Mayor Michael Bloomberg
Thursday, April 14, 2011
By Bob Hennelly
In Washington, President Obama was to give a speech on how our future would be framed by our debt. But he had waited so long to weigh in, his opponents had already thoroughly defined the topic. His speech couldn't break out of that "me too" sound. If he thought the world faced a pressing environmental, public health or youth unemployment crisis, there was no hint of it in his speech.
In New York, it was one of those precious damp spring mornings at Gracie Mansion. A hard overnight rain had cleared the air. From the manse's generous porch, you could see the East River, just beyond the rolling lush lawn and bursting magnolias. A tanker glided effortless upstream. It was a day of limitless possibilities.
Wednesday, April 13, 2011
MAYOR BLOOMBERG ANNOUNCES LATEST RESULTS OF HEALTH DEPARTMENT AIR QUALITY STUDY THAT SHOWS AIR IN TIMES SQUARE IS CLEANER AND HEALTHIER SINCE PEDESTRIAN PLAZAS WERE OPENED
PlaNYC Report Shows Reduction in Harmful Pollutants that Can Irritate Lungs, Worsen Asthma, Emphysema, and Increase Risk of Premature Death
Mayor Michael R. Bloomberg, Health Commissioner Dr. Thomas Farley, Transportation Commissioner Janette Sadik-Khan and the Mayor’s Sustainability Director David Bragdon today released the results of the most recent Health Department air quality study which shows the impact of traffic on neighborhood air pollution across New York City. The report documents an immediate and substantial air quality improvement in Times Square after the creation of a pedestrian plaza. The data are contained in the latest report from the New York City Community Air Survey (NYCCAS), a comprehensive survey of street-level air quality in the five boroughs created as part of PlaNYC. A quarter-million pedestrians enter Times Square each day and have the potential to benefit from the cleaner air. After the pedestrian plaza was created, concentrations of traffic-related pollutants were substantially lower than measurements from the year before and were less than in other midtown locations.
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Tuesday, April 05, 2011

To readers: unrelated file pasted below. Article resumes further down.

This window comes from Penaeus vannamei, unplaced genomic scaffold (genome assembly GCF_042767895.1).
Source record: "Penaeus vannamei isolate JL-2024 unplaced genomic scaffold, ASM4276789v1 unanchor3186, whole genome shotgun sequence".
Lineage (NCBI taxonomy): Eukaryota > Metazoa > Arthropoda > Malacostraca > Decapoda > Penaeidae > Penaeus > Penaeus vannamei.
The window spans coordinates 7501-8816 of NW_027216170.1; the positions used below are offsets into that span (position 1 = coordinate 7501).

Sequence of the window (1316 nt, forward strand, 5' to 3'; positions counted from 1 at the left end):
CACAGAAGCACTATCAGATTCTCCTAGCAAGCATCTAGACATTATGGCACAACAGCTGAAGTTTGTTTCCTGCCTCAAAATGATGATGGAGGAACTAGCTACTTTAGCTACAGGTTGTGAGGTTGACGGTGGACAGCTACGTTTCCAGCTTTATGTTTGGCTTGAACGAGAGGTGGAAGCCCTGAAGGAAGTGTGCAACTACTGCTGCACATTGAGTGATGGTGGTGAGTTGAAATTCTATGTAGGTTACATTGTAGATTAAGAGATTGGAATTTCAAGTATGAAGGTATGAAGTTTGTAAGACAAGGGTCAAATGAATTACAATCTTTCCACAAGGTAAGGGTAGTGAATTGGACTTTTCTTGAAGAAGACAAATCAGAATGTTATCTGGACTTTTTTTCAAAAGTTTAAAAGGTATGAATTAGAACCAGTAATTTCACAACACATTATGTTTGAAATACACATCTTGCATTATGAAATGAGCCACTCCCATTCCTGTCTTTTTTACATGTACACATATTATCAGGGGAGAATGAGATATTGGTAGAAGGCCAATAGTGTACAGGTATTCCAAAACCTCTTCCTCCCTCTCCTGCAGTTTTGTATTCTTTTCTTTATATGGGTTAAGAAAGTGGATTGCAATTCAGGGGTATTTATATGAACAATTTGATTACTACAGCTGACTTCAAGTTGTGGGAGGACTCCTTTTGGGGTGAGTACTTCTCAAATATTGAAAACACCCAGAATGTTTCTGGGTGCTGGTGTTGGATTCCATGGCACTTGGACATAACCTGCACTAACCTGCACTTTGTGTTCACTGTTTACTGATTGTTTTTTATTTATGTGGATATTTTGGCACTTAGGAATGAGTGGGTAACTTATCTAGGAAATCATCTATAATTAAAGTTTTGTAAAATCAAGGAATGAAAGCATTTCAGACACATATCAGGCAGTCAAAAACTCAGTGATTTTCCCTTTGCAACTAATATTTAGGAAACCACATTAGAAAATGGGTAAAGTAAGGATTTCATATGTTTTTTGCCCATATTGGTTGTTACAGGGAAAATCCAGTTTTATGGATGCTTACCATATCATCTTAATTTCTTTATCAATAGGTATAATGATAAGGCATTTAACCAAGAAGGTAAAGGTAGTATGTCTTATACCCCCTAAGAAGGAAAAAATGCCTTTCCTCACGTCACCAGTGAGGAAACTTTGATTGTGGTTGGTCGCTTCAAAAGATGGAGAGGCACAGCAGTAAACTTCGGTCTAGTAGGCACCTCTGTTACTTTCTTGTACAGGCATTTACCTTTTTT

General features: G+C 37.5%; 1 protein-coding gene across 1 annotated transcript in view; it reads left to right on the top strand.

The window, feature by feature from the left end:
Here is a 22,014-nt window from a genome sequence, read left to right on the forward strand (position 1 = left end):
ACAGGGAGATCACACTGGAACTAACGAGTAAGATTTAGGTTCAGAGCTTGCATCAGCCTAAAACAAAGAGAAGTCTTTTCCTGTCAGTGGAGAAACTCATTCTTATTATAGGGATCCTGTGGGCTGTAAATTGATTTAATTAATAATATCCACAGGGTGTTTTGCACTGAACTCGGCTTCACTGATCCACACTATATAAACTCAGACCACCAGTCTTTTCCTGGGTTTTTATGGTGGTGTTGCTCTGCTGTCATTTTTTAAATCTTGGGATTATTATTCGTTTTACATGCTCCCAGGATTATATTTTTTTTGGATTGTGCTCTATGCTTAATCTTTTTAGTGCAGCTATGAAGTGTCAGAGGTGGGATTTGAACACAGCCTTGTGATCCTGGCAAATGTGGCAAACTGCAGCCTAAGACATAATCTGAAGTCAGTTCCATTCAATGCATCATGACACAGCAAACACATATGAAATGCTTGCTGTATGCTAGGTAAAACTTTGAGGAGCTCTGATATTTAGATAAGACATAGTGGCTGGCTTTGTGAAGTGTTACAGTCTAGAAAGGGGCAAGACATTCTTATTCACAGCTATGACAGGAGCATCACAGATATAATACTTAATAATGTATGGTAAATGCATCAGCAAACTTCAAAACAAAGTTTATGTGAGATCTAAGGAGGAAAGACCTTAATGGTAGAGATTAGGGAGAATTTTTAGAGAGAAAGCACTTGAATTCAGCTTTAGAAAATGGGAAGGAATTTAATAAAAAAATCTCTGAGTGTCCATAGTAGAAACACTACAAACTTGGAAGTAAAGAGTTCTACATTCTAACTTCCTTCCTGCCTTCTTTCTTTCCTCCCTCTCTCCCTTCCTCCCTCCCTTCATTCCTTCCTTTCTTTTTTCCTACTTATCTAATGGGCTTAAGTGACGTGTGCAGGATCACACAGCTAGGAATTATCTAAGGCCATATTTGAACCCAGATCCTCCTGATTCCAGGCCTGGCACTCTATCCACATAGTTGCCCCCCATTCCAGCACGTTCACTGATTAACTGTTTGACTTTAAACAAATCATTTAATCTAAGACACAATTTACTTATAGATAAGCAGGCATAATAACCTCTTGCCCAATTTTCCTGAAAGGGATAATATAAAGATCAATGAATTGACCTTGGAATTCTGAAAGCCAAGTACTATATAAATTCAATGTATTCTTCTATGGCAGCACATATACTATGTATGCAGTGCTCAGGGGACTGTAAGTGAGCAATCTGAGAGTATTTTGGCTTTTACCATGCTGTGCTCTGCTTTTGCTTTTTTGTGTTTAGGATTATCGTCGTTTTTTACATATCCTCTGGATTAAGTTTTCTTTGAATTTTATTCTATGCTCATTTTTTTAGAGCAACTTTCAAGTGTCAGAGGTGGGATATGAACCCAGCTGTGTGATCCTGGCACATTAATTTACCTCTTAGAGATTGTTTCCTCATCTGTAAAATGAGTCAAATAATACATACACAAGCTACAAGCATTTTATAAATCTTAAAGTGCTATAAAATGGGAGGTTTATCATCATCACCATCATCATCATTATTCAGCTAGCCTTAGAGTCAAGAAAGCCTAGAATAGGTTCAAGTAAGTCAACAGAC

By Stephen Nessen : Reporter, WNYC News
The first green lease was signed by a commercial tenant Tuesday in what Mayor Michael Bloomberg hopes will become blueprint for future leases and help cut the city's emissions.
Monday, March 28, 2011
(Andrea Bernstein, Transportation Nation) New York Governor Andrew Cuomo’s administration is continuing to issue some 3500 parking placards to state legislators and state government employees. Those placards permit the bearer to park in most areas in New York City where others could not. Many of the permits say “this vehicle is on official police business,” even though they are frequently carried by officials with no law enforcement responsibilities.
The practice is not new – it’s so accepted that spokespeople for the Governor, Assembly Speaker, and Senate Majority Leader could not immediately say how the placards are distributed, who gets them, or why. But, according to Queens State Senator Tony Avella, who cut up his placard and then issued a press release about it, “it’s the kind of business-as-usual we promised to reform.”
Governor Andrew Cuomo was swept in last November -- a Democrat winning in a pro-Republican year around the country -- on a platform of bringing a new era of ethical responsibility to Albany, a notoriously dysfunctional state government. To the relief of many New Yorkers, he said he would "end business as usual."
Avella said he would not use his placard because, as a State Senator, he should experience New York the way his constituents do “and that includes looking for parking.” Avella also said “I’m not on official police business, nor is any politician who gets one of these on official police business.”